Yes, but your experiences do not contradict the experiences that have been communicated to me by others. Also, it really is not a matter of dispute that third world countries, which have great shortages and which are poor are low trust environments. In India the competition is so intense that it promotes behavior one does not tend to see if there are more resources to go around. There are many standards problems in India, and the issues with corruption are not denied by any Indians that I speak with. The difference is that Indians tend to not like to go on the record and have this information published. This is a confrontational subject and surely is not what any Indian wants to read, however, people in the US deserve to be warned about Indian recruiters and it is my right to communicate the very poor experiences that I have had dealing with them. I also question why Indian recruiters in the US exist. Again, recruiters should have good language skills, and Indian recruiters I have worked for do not. Your comparison against other groups is a very poor argument because there are plenty of native English speakers who can do the job of recruiters….they are called natural born American citizens. H1-B places were opened for the supposed shortage of IT talent. Do we really need Indians to come over from India to do the job of recruiting poorly, and outside of the the norms and laws of the US (several Indian recruiting contracts I have evaluated, such as from Systechi have outrageous clauses, in fact I just recently had two recruiters at Systechi lie to me about whether the master services agreement is the main legal document when a dispute arises – this is the first time I have ever had a fundamental legal false statement made to be by a recruiter, and it was an Indian recruiter) to do a job which is very easy to do and for which there is no shortage? It simply makes no sense.

As for your comments regarding generalizing, generalizing is part of knowledge development. You many not like the results of my analysis, but I have both been to India, and have worked with Indians for 14 years. My comments about how bad Indian recruiters are comes from interacting with them (I have never actually accepted a contract from a recruiter, but the one Indian I did take a very short term contract from was late in payment). It also comes from traveling quite a bit to third world countries. I am also not generalizing about a billion people, I am taking about Indian recruiters, which I am quite qualified to comment on. Also, every American IT contractor I have spoken with also dislikes Indian recruiters. So for a person who does not know “India” it sure seems as if a lot of people I work with have had the exact same experiences as I have had.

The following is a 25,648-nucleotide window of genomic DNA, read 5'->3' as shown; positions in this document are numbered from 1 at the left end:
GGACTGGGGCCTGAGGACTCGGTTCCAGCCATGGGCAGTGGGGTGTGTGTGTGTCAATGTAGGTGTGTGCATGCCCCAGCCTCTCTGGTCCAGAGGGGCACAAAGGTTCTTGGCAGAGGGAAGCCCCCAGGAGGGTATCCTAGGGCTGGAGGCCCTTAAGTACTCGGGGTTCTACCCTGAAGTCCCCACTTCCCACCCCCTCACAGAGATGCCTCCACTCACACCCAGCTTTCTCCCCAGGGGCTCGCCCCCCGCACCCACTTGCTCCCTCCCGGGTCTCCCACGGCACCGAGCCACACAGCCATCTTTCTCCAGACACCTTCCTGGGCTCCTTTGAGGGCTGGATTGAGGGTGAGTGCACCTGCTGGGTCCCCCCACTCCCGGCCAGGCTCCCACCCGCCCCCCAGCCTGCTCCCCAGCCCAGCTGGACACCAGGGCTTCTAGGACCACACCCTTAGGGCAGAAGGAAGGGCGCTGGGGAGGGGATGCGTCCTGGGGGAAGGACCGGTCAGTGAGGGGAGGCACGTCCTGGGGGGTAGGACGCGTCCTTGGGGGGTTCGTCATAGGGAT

I understand as an Indian you don’t want this information to get out, but nothing you have written really provides information on the issue or contradicts what I have written. Essentially, your interests are aligned against the article, because you are Indian and you apparently would prefer that Americans not be warned about Indian recruiters, I suppose so they can be taken advantage of by them, and the Indian recruiters can benefit. However, most US workers are aligned against your interests.

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Maderchods Suck December 22, 2012 at 5:27 am

whatever, go home and stay Raja, we don’t need your type here in the U.S. Go back to snakecharming and ear cleaning your poo-joo n**ger

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Paul August 5, 2012 at 6:05 pm

I agree with just about every one of your theses in this article. I am an American and work in IT Strategic Sourcing. We all know how the Indians DESTROYED IT here in the USA for most Americans involved in it and I have found that they’re some of the biggest LIARS, CHEATS and THIEVES I’ve ever had the gross misfortune to deal with. I think much of what they do to Americans is their way of retaliating for being under the thumb of the White Man, i.e the British for so long.
They are now destroying the staffing business here in the USA, too. Oh, not just for IT, but for accounting, procurement, HR services, etc. Unfortunately, it seems as if American companies who compete against them in these spaces may be at a disadvantage when it comes to rates because the INDIANS undercut by so much that client companies have a hard time resisting the bargain rates.

I have become increasingly HOSTILE to Indian recruiters who call me now. In fact, short of cursing at them or using truly vulgar epithets, I do my best to insult them into NOT contacting me again.

One thing your blog failed to mention is a tendency of theirs that I have seen a fair amount of lately and that is their transmitting of resumes WITHOUT the permission of the candidate. This happened to me recently for a position with NASDAQ where an Indian recruiter sent my resume WITHOUT my permission and created a problem for a legitimate American owned staffing agency when they submitted me. Needless to say, I wasn’t interviewed due to the conflict of who sent what first.